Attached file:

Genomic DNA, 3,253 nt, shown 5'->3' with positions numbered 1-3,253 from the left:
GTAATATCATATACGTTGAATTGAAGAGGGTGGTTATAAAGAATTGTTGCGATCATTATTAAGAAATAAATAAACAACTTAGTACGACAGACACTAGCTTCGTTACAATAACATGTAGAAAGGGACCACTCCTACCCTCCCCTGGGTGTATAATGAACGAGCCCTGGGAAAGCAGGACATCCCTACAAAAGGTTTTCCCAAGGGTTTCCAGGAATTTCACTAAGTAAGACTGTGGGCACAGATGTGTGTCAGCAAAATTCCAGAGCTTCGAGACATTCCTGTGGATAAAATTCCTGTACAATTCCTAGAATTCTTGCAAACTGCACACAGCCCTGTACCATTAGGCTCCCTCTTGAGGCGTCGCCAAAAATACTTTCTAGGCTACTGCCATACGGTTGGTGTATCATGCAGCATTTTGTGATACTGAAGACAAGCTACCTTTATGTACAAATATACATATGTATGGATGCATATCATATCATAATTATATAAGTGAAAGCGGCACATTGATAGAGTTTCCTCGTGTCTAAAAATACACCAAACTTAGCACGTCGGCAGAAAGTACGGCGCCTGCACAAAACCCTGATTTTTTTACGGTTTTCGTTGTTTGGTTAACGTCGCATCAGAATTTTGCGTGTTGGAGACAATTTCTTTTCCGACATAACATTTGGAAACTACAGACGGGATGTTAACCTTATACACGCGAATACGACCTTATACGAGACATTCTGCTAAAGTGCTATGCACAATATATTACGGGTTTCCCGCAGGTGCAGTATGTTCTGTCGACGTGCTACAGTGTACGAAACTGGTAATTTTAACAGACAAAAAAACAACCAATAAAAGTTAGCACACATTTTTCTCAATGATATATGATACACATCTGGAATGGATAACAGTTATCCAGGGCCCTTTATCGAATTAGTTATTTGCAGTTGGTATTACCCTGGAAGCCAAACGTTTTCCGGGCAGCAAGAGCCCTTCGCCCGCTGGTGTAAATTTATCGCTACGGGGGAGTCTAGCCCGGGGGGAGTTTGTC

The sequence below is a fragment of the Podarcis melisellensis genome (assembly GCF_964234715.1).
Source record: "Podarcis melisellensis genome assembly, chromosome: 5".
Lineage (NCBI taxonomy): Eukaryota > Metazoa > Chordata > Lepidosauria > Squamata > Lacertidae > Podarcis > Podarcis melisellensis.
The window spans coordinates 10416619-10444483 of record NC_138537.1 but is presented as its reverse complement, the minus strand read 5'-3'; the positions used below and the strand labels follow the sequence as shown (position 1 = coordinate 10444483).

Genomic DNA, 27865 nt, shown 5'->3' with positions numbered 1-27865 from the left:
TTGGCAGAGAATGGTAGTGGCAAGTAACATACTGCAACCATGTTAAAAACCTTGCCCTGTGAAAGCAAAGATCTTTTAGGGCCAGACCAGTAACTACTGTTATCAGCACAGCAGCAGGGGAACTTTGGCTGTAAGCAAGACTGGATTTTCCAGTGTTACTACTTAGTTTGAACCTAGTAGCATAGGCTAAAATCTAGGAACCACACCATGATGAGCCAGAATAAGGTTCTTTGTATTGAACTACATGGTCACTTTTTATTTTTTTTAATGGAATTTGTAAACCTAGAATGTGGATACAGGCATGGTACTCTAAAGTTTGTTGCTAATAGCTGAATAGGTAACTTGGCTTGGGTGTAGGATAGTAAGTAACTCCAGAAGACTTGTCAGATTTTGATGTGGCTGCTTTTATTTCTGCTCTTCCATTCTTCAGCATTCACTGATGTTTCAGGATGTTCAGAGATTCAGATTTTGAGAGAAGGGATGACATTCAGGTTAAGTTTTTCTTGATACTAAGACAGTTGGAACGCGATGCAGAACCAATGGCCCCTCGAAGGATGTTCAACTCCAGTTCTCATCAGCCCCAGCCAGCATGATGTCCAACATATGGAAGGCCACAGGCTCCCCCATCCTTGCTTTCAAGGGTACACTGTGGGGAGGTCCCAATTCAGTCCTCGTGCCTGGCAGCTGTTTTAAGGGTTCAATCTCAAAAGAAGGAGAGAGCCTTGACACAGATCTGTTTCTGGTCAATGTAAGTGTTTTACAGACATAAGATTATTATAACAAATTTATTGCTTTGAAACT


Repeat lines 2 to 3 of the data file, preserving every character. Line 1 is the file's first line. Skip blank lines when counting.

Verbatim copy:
GTAATATCATATACGTTGAATTGAAGAGGGTGGTTATAAAGAATTGTTGCGATCATTATTAAGAAATAAATAAACAACTTAGTACGACAGACACTAGCTTCGTTACAATAACATGTAGAAAGGGACCACTCCTACCCTCCCCTGGGTGTATAATGAACGAGCCCTGGGAAAGCAGGACATCCCTACAAAAGGTTTTCCCAAGGGTTTCCAGGAATTTCACTAAGTAAGACTGTGGGCACAGATGTGTGTCAGCAAAATTCCAGAGCTTCGAGACATTCCTGTGGATAAAATTCCTGTACAATTCCTAGAATTCTTGCAAACTGCACACAGCCCTGTACCATTAGGCTCCCTCTTGAGGCGTCGCCAAAAATACTTTCTAGGCTACTGCCATACGGTTGGTGTATCATGCAGCATTTTGTGATACTGAAGACAAGCTACCTTTATGTACAAATATACATATGTATGGATGCATATCATATCATAATTATATAAGTGAAAGCGGCACATTGATAGAGTTTCCTCGTGTCTAAAAATACACCAAACTTAGCACGTCGGCAGAAAGTACGGCGCCTGCACAAAACCCTGATTTTTTTACGGTTTTCGTTGTTTGGTTAACGTCGCATCAGAATTTTGCGTGTTGGAGACAATTTCTTTTCCGACATAACATTTGGAAACTACAGACGGGATGTTAACCTTATACACGCGAATACGACCTTATACGAGACATTCTGCTAAAGTGCTATGCACAATATATTACGGGTTTCCCGCAGGTGCAGTATGTTCTGTCGACGTGCTACAGTGTACGAAACTGGTAATTTTAACAGACAAAAAAACAACCAATAAAAGTTAGCACACATTTTTCTCAATGATATATGATACACATCTGGAATGGATAACAGTTATCCAGGGCCCTTTATCGAATTAGTTATTTGCAGTTGGTATTACCCTGGAAGCCAAACGTTTTCCGGGCAGCAAGAGCCCTTCGCCCGCTGGTGTAAATTTATCGCTACGGGGGAGTCTAGCCCGGGGGGAGTTTGTC

The sequence below is a fragment of the Podarcis melisellensis genome (assembly GCF_964234715.1).